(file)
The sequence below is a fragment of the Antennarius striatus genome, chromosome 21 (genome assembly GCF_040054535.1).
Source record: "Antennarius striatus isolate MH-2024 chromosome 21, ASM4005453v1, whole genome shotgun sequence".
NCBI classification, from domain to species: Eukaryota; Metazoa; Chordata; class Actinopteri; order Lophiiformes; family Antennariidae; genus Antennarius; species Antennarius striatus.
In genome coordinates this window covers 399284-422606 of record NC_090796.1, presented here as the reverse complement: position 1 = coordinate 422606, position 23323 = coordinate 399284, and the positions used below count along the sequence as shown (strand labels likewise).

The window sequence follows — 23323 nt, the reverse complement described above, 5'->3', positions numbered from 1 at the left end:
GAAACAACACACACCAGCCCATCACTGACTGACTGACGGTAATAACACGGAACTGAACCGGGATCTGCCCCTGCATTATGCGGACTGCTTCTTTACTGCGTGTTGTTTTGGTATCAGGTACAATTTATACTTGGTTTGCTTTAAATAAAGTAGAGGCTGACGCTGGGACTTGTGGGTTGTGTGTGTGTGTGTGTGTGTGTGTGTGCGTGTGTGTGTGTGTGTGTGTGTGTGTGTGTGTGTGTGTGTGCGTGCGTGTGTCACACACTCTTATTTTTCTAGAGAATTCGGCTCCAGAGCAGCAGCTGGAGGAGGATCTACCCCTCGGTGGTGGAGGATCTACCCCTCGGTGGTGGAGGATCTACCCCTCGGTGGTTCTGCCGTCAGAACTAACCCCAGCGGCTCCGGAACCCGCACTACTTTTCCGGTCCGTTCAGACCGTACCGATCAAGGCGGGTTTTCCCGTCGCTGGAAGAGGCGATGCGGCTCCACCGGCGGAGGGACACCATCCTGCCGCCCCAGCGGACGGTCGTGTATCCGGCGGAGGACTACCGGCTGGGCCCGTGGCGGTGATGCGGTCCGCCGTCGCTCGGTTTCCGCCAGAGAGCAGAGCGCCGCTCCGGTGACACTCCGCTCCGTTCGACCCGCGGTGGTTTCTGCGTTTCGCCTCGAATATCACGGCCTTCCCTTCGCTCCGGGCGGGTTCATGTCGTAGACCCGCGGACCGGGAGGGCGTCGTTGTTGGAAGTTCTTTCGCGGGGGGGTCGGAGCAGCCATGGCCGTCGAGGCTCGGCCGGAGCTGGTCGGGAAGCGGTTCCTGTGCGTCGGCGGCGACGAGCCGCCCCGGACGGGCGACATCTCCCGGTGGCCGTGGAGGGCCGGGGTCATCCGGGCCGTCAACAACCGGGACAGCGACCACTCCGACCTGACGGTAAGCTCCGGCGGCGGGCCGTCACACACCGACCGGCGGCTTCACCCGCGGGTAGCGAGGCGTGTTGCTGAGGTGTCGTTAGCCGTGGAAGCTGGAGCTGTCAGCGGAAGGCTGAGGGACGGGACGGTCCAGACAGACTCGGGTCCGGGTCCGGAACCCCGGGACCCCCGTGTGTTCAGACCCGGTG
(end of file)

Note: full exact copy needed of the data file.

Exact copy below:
The sequence below is a fragment of the Antennarius striatus genome, chromosome 21 (genome assembly GCF_040054535.1).
Source record: "Antennarius striatus isolate MH-2024 chromosome 21, ASM4005453v1, whole genome shotgun sequence".
NCBI classification, from domain to species: Eukaryota; Metazoa; Chordata; class Actinopteri; order Lophiiformes; family Antennariidae; genus Antennarius; species Antennarius striatus.
In genome coordinates this window covers 399284-422606 of record NC_090796.1, presented here as the reverse complement: position 1 = coordinate 422606, position 23323 = coordinate 399284, and the positions used below count along the sequence as shown (strand labels likewise).

The window sequence follows — 23323 nt, the reverse complement described above, 5'->3', positions numbered from 1 at the left end:
GAAACAACACACACCAGCCCATCACTGACTGACTGACGGTAATAACACGGAACTGAACCGGGATCTGCCCCTGCATTATGCGGACTGCTTCTTTACTGCGTGTTGTTTTGGTATCAGGTACAATTTATACTTGGTTTGCTTTAAATAAAGTAGAGGCTGACGCTGGGACTTGTGGGTTGTGTGTGTGTGTGTGTGTGTGTGTGTGCGTGTGTGTGTGTGTGTGTGTGTGTGTGTGTGTGTGTGTGTGCGTGCGTGTGTCACACACTCTTATTTTTCTAGAGAATTCGGCTCCAGAGCAGCAGCTGGAGGAGGATCTACCCCTCGGTGGTGGAGGATCTACCCCTCGGTGGTGGAGGATCTACCCCTCGGTGGTTCTGCCGTCAGAACTAACCCCAGCGGCTCCGGAACCCGCACTACTTTTCCGGTCCGTTCAGACCGTACCGATCAAGGCGGGTTTTCCCGTCGCTGGAAGAGGCGATGCGGCTCCACCGGCGGAGGGACACCATCCTGCCGCCCCAGCGGACGGTCGTGTATCCGGCGGAGGACTACCGGCTGGGCCCGTGGCGGTGATGCGGTCCGCCGTCGCTCGGTTTCCGCCAGAGAGCAGAGCGCCGCTCCGGTGACACTCCGCTCCGTTCGACCCGCGGTGGTTTCTGCGTTTCGCCTCGAATATCACGGCCTTCCCTTCGCTCCGGGCGGGTTCATGTCGTAGACCCGCGGACCGGGAGGGCGTCGTTGTTGGAAGTTCTTTCGCGGGGGGGTCGGAGCAGCCATGGCCGTCGAGGCTCGGCCGGAGCTGGTCGGGAAGCGGTTCCTGTGCGTCGGCGGCGACGAGCCGCCCCGGACGGGCGACATCTCCCGGTGGCCGTGGAGGGCCGGGGTCATCCGGGCCGTCAACAACCGGGACAGCGACCACTCCGACCTGACGGTAAGCTCCGGCGGCGGGCCGTCACACACCGACCGGCGGCTTCACCCGCGGGTAGCGAGGCGTGTTGCTGAGGTGTCGTTAGCCGTGGAAGCTGGAGCTGTCAGCGGAAGGCTGAGGGACGGGACGGTCCAGACAGACTCGGGTCCGGGTCCGGAACCCCGGGACCCCCGTGTGTTCAGACCCGGTG